The Selling Process

The Selling Process And Advice...

Transparency is everything to us and it is important that you read the key information below if you are considering selling your property.

Our commitment to selling your property is at the bottom of this page.

Is now the time to sell your place in Spain?

That really depends on your motivation for selling. And when you bought. Although they've not recovered from their pre-crash 2007 peak, property prices in Spain are generally on the up - 3.8% year-on-year. But this figure disguises huge variations across the country. Prices in the capital increased by an eye-watering 17% in the first three months of 2018 but actually fell slightly in some regions. If you're not sure if this is the right time to sell, you might consider renting out your property instead.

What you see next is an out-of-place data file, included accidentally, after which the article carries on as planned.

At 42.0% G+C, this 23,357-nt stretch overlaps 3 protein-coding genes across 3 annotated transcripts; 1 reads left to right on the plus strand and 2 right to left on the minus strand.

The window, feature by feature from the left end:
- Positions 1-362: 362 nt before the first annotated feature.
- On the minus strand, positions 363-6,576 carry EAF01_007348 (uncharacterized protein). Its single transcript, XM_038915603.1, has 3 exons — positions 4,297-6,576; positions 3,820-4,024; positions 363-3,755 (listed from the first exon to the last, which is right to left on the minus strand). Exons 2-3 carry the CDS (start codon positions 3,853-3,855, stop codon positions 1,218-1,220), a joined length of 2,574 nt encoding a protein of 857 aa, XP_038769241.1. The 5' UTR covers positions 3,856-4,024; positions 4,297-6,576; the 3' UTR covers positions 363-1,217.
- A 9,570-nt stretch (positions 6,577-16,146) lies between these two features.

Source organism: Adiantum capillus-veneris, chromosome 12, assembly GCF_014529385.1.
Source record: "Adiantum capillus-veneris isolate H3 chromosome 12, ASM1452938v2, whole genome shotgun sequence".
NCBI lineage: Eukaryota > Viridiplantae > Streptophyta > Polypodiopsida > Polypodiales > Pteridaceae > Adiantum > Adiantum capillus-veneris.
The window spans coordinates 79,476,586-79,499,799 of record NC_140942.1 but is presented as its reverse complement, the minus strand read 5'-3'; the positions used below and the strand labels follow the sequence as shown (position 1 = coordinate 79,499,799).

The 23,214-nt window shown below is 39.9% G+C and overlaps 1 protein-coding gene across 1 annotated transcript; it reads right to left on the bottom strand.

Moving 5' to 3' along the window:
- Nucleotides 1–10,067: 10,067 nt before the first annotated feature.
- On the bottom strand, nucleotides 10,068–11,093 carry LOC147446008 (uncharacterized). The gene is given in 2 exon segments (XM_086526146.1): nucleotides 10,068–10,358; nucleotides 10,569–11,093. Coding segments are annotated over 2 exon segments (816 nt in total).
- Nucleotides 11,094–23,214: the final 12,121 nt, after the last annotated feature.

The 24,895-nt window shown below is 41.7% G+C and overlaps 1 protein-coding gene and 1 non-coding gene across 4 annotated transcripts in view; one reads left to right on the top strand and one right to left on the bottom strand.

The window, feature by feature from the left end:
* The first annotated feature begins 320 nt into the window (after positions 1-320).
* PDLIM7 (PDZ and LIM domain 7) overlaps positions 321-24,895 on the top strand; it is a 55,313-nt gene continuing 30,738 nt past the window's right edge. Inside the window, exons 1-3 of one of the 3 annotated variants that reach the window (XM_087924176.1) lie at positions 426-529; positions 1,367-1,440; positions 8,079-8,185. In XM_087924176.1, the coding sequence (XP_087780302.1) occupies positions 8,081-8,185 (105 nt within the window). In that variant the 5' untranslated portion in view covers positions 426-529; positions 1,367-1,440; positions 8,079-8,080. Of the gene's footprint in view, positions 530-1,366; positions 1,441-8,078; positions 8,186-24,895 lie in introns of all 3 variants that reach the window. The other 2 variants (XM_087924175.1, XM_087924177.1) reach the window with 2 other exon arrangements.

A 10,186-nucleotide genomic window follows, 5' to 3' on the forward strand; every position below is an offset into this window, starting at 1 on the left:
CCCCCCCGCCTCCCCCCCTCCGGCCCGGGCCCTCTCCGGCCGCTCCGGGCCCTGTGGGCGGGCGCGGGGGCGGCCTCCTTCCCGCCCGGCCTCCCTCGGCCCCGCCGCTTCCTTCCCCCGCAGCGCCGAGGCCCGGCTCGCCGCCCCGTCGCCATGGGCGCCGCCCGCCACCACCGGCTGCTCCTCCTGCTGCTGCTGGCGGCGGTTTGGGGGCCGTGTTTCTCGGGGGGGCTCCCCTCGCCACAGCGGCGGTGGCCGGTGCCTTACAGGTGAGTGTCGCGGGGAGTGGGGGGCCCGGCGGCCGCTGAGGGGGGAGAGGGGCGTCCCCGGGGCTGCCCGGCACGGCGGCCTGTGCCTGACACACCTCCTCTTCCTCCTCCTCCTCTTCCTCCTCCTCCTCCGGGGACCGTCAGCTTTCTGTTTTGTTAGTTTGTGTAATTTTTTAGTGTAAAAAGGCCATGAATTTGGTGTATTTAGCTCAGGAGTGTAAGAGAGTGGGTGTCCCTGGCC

How to choose an estate agent

A good starting point is to ask for recommendations from people you know who have used an estate agent recently. Failing that, make sure you talk to a few agents before choosing one you feel comfortable with. Look for someone with experience of working on behalf of people from the UK.

Estate agent fees can be anything from 3% to 5% or even higher when the market is particularly buoyant and in the more upmarket areas. Make sure there is clear agreement about any other charges you may be expected to pay on top of the fee.

There's nothing to stop you using more than one estate agent but if you enter into an exclusive contract you should be able to negotiate a smaller commission.